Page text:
Robins said he intentionally chose the President’s Day holiday to capitalize on the out-of-towners who will flood Miami for the Miami International Boat Show and the Miami Yacht Show, which are also going down this weekend.
But he hopes these events will lure locals who think of the Design District primarily as a place to drop thousands of dollars on a Louis Vuitton purse. He wants you to know you can also see original works by Andy Warhol and Roy Lichtenstein for free, grab a sandwich or burrito at the casual OTL cafe or enjoy a cone of soft serve ice cream made by one of Miami’s best-known pastry chefs.
A different kind of retail
Critics and competitors say the District falls short of fulfilling its potential as a retail center. Currently, the District is home to more than 80 stores and boutiques and 70 home design showrooms. But that traditional market of brisk sales — the sight of patrons clutching stacks of shopping bags as they stroll the streets — is relatively rare.
On a recent Saturday night, few pedestrians dotted the neighborhood plazas. Open tables at restaurants were plentiful. Those beautiful, gleaming stores were mostly empty.
That’s unusual for Miami-Dade’s retail scene, which is one of the strongest in the U.S. Overall 2016 sales hit $55 billion, according to the Fall 2017 Miami Retail report by Cushman & Wakefield. The nation’s top-grossing mall, Bal Harbour Shops, raked in sales of $3,185 per square foot, according to a 2016 ranking conducted by research firm Green Street Advisors — despite fierce competition that led some famous retailers to leave Bal Harbour in favor of the Design District.
But some experts say it’s simply too soon to judge the Design District’s growth, because the area is still a work in progress. Due to arrive over the next six months are four new restaurants by culinary stars Brad Kilgore, Joël Robuchon and Jean-Georges Vongerichten. So is a large food hall, St. Roch Market, featuring 12 eateries. Dolce & Gabbana, Balenciaga and Céline stores are on the way. A film-and-music superstar is said to be considering launching his own restaurant there.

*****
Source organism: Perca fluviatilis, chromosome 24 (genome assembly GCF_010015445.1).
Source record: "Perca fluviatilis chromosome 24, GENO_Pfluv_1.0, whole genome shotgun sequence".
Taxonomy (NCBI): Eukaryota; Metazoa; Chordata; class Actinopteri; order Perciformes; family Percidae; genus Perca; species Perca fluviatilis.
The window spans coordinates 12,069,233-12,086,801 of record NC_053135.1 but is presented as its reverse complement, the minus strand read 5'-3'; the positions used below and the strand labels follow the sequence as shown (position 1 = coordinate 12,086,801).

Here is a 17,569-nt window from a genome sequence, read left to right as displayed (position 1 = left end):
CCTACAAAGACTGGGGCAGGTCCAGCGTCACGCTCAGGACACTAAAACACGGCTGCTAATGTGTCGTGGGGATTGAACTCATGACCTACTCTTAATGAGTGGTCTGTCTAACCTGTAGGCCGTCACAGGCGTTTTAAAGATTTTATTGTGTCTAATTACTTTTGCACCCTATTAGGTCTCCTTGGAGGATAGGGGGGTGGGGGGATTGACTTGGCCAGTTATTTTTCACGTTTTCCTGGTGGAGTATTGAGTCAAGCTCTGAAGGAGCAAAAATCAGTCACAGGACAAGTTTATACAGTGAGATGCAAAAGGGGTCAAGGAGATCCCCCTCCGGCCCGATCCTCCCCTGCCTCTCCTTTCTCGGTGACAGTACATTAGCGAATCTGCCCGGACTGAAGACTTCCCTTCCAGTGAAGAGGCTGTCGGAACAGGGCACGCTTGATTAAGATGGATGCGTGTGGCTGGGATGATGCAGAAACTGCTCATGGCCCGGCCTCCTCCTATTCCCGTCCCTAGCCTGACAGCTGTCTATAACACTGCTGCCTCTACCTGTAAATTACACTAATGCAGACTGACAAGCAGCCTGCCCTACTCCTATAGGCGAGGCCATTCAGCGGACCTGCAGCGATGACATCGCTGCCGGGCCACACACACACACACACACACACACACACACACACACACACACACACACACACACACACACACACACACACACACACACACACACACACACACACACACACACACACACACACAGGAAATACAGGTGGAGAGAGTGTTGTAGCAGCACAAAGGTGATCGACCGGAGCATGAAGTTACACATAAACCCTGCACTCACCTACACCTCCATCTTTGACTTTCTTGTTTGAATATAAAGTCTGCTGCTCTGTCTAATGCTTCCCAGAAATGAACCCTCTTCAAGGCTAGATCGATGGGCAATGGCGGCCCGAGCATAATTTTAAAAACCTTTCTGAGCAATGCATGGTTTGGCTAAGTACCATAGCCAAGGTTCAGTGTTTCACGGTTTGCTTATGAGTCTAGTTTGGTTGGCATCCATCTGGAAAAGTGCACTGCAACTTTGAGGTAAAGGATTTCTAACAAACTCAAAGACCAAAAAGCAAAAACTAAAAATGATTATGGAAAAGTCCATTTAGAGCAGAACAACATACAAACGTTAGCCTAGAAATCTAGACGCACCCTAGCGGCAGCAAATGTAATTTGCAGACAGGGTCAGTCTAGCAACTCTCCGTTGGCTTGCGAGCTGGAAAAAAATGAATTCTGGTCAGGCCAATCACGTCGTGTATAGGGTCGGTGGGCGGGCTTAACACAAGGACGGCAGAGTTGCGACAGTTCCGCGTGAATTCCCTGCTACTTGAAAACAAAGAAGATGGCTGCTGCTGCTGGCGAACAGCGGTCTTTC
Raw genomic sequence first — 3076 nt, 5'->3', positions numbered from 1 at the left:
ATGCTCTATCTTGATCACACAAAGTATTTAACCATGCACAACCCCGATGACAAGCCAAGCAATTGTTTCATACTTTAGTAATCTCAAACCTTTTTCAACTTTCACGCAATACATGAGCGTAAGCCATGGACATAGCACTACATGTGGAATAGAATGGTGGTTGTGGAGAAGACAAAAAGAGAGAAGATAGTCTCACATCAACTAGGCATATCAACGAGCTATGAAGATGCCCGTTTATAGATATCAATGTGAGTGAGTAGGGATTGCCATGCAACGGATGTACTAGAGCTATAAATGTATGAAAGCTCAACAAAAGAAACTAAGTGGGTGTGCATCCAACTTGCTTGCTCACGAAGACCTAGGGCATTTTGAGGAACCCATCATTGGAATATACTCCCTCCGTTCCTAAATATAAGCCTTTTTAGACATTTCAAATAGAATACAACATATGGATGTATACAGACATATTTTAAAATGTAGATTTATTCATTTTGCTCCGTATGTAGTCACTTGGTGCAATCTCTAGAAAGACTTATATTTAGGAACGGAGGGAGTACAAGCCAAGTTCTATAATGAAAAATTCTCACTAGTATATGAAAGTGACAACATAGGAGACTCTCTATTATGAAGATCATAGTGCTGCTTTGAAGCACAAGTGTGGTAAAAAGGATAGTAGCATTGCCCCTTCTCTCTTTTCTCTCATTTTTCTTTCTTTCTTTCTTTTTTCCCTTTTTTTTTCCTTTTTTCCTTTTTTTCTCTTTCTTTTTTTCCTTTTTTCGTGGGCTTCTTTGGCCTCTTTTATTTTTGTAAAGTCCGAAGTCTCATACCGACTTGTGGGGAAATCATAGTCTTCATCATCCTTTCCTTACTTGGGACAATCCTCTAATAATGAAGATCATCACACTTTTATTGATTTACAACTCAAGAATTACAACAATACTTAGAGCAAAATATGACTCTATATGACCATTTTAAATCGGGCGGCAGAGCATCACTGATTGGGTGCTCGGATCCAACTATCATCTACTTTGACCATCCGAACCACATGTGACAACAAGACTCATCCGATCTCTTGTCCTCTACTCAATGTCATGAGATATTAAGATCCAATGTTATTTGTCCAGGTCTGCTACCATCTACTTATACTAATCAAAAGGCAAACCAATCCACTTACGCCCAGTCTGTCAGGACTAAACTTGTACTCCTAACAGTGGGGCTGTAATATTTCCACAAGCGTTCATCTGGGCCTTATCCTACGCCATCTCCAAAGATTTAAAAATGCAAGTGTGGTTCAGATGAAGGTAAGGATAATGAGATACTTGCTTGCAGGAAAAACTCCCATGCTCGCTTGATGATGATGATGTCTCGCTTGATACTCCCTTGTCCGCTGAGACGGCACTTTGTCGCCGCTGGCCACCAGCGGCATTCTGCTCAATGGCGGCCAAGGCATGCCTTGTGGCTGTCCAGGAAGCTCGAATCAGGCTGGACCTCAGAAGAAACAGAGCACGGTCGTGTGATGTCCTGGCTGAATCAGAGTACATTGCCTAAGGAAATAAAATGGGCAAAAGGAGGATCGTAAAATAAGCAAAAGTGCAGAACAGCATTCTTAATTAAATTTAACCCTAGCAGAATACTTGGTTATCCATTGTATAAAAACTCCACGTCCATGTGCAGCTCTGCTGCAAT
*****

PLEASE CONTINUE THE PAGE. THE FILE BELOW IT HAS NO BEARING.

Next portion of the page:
“The making of a neighborhood is a process: It doesn’t happen overnight,” said Tony Cho, founder and CEO of Metro 1, whose office is based in nearby Edgewater. “You can’t expect to see a lot of foot traffic while the place is still under construction. The Design District is a multi-year, multi-phase project. Craig is doing all the right things by doing events like this and keeping the parking costs low.”
An analysis published this week by Fung Global Retail & Technology cited leisure shopping — stores surrounded by restaurants, entertainment venues and service businesses — as one of the biggest potential growth areas for the retail industry. That would give the Design District’s locale a distinct advantage over traditional malls.
“I love seeing what happens to a neighborhood if it's truly a creative laboratory and not just a commercial mall,” Robins said. “People who come here see what they're experiencing is unique. This is not the kind of thing that can be experienced in a mall. This can only happen in a real urban environment.”